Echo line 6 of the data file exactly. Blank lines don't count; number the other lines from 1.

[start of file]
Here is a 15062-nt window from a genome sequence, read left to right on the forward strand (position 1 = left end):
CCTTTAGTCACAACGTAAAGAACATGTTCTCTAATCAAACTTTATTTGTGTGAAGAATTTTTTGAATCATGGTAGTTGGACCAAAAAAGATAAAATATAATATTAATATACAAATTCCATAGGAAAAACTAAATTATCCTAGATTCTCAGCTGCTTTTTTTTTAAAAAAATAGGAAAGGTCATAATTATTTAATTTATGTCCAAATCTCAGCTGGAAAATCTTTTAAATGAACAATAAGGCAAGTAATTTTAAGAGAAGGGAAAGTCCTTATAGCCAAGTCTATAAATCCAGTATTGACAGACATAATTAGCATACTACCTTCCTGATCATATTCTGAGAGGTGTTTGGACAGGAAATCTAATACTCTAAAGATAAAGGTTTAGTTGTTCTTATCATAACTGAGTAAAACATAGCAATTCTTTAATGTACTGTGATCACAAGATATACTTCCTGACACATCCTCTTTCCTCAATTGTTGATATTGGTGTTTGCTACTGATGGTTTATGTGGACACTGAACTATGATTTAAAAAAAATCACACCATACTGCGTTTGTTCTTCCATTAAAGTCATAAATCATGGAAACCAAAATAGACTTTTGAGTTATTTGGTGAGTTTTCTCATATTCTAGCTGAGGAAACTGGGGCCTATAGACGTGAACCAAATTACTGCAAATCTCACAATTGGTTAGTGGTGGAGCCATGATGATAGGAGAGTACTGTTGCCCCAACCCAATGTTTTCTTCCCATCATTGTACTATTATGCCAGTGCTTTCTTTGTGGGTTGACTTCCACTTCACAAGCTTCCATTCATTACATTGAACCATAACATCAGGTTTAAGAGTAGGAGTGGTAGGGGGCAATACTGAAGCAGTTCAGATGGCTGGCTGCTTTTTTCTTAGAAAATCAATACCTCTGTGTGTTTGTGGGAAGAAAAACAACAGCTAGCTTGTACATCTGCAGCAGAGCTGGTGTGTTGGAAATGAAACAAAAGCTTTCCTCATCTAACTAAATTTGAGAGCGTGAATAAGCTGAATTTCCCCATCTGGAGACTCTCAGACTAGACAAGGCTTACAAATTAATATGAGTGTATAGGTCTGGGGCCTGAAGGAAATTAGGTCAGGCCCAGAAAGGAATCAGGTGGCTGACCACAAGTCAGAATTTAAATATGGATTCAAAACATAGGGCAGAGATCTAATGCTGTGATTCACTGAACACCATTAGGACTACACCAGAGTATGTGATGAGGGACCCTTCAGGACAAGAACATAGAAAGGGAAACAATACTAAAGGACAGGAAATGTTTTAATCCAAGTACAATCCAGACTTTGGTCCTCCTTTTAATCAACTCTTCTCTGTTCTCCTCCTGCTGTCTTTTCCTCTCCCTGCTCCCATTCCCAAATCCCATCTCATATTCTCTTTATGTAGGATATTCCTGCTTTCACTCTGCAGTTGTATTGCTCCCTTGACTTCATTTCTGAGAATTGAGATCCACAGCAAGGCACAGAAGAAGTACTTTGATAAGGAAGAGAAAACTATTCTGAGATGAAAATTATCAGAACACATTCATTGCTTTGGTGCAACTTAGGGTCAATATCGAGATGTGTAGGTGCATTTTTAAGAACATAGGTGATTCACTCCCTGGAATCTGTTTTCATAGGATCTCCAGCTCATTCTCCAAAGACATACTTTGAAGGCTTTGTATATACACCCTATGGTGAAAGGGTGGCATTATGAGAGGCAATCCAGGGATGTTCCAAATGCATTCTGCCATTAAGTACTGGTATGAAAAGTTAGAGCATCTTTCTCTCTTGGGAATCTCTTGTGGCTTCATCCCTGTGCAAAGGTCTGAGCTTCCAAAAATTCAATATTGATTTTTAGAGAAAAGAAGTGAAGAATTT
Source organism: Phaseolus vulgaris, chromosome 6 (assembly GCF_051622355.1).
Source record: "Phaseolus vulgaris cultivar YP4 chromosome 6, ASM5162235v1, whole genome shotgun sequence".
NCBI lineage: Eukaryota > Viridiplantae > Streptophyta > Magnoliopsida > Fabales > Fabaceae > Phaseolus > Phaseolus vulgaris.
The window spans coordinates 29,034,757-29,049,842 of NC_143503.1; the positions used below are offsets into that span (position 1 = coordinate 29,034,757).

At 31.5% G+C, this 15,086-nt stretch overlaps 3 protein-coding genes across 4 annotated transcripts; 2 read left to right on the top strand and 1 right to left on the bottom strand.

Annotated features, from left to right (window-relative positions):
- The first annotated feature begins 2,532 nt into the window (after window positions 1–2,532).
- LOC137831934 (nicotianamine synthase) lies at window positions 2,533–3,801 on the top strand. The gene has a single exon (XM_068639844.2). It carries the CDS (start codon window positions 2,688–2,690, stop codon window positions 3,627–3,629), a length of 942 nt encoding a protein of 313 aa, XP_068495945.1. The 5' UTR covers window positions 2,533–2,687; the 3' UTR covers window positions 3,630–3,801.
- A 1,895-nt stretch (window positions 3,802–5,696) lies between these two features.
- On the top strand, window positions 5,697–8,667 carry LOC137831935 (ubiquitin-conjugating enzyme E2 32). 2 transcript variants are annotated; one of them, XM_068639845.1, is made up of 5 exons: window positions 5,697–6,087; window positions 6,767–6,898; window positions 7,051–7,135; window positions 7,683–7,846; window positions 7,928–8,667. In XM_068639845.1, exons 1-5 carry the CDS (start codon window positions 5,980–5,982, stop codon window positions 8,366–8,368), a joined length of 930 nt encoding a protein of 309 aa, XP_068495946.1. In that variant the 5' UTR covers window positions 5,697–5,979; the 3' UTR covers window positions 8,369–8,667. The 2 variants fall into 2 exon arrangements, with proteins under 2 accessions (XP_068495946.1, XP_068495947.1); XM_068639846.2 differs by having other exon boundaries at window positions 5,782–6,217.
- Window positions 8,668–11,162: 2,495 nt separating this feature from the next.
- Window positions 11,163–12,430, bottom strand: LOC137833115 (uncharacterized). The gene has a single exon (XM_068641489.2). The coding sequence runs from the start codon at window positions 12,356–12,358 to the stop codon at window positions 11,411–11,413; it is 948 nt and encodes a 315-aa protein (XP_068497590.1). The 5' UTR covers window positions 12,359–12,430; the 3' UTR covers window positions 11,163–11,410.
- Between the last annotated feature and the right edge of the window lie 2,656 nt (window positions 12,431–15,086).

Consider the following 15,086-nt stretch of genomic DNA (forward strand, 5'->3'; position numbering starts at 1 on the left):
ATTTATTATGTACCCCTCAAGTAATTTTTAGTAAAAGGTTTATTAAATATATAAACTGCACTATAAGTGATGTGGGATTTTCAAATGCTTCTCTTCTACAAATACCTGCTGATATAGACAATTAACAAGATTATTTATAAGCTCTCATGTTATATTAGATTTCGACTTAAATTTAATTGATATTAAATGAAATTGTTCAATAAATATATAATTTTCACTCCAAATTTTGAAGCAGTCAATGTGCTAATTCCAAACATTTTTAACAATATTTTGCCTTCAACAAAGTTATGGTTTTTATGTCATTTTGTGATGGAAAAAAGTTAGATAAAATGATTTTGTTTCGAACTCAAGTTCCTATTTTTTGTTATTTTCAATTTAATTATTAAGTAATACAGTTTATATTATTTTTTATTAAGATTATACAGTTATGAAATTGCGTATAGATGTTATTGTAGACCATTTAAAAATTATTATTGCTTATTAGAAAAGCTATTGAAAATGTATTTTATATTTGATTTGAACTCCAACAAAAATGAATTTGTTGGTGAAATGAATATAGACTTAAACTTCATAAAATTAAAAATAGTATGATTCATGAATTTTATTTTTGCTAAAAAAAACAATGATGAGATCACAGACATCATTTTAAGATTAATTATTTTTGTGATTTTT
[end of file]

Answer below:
The window spans coordinates 29,034,757-29,049,842 of NC_143503.1; the positions used below are offsets into that span (position 1 = coordinate 29,034,757).